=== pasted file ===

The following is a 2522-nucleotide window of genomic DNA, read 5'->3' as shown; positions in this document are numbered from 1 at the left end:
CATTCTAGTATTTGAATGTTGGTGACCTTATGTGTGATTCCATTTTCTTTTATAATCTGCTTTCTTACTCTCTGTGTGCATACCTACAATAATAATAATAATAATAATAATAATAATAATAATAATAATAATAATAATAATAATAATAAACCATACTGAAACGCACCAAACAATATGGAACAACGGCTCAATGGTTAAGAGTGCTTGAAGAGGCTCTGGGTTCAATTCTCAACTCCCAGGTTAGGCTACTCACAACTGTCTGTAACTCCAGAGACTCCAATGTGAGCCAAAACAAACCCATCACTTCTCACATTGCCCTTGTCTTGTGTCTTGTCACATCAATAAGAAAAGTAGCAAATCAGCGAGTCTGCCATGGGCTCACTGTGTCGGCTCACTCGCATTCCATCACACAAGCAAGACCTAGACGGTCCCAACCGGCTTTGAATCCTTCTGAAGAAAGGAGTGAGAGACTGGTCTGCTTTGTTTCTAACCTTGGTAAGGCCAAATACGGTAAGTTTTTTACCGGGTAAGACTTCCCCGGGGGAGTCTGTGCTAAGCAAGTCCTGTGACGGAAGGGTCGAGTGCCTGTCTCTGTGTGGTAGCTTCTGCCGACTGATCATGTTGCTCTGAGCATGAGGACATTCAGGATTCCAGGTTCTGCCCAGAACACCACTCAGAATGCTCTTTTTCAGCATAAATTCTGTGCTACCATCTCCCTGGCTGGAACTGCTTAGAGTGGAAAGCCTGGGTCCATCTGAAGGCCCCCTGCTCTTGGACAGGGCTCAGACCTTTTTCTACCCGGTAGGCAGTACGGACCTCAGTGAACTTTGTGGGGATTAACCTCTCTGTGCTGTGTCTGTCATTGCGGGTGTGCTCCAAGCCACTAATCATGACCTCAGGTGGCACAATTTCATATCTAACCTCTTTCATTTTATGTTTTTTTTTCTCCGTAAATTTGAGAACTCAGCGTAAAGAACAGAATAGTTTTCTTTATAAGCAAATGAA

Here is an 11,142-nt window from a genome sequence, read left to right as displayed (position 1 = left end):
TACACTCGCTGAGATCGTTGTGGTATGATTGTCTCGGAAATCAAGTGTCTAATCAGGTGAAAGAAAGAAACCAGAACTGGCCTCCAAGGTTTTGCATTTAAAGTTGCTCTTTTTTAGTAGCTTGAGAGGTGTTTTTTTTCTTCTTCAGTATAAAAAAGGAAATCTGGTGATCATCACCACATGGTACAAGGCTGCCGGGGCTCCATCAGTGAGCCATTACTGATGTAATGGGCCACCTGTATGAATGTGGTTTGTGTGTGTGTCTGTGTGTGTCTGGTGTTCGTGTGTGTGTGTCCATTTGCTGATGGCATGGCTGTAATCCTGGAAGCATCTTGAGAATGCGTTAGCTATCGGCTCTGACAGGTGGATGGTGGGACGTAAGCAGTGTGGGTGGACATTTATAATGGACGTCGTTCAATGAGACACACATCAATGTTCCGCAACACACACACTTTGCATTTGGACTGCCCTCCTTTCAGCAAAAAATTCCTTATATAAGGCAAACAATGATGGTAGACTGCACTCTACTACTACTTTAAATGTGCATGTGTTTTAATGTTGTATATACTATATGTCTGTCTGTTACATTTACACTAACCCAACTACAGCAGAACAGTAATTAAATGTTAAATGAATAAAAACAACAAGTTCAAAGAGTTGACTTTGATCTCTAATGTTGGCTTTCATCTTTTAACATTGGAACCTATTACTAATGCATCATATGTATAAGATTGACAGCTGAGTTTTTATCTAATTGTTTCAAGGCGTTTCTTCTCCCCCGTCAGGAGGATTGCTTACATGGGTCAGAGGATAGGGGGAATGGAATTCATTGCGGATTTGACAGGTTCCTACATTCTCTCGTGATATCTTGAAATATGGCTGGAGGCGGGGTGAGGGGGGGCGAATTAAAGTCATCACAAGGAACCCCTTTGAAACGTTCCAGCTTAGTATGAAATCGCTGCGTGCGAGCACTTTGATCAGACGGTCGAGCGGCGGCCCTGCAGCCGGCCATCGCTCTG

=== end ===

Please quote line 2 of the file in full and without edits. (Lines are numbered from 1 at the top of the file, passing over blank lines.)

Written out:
CATTCTAGTATTTGAATGTTGGTGACCTTATGTGTGATTCCATTTTCTTTTATAATCTGCTTTCTTACTCTCTGTGTGCATACCTACAATAATAATAATAATAATAATAATAATAATAATAATAATAATAATAATAATAATAATAATAAACCATACTGAAACGCACCAAACAATATGGAACAACGGCTCAATGGTTAAGAGTGCTTGAAGAGGCTCTGGGTTCAATTCTCAACTCCCAGGTTAGGCTACTCACAACTGTCTGTAACTCCAGAGACTCCAATGTGAGCCAAAACAAACCCATCACTTCTCACATTGCCCTTGTCTTGTGTCTTGTCACATCAATAAGAAAAGTAGCAAATCAGCGAGTCTGCCATGGGCTCACTGTGTCGGCTCACTCGCATTCCATCACACAAGCAAGACCTAGACGGTCCCAACCGGCTTTGAATCCTTCTGAAGAAAGGAGTGAGAGACTGGTCTGCTTTGTTTCTAACCTTGGTAAGGCCAAATACGGTAAGTTTTTTACCGGGTAAGACTTCCCCGGGGGAGTCTGTGCTAAGCAAGTCCTGTGACGGAAGGGTCGAGTGCCTGTCTCTGTGTGGTAGCTTCTGCCGACTGATCATGTTGCTCTGAGCATGAGGACATTCAGGATTCCAGGTTCTGCCCAGAACACCACTCAGAATGCTCTTTTTCAGCATAAATTCTGTGCTACCATCTCCCTGGCTGGAACTGCTTAGAGTGGAAAGCCTGGGTCCATCTGAAGGCCCCCTGCTCTTGGACAGGGCTCAGACCTTTTTCTACCCGGTAGGCAGTACGGACCTCAGTGAACTTTGTGGGGATTAACCTCTCTGTGCTGTGTCTGTCATTGCGGGTGTGCTCCAAGCCACTAATCATGACCTCAGGTGGCACAATTTCATATCTAACCTCTTTCATTTTATGTTTTTTTTTCTCCGTAAATTTGAGAACTCAGCGTAAAGAACAGAATAGTTTTCTTTATAAGCAAATGAA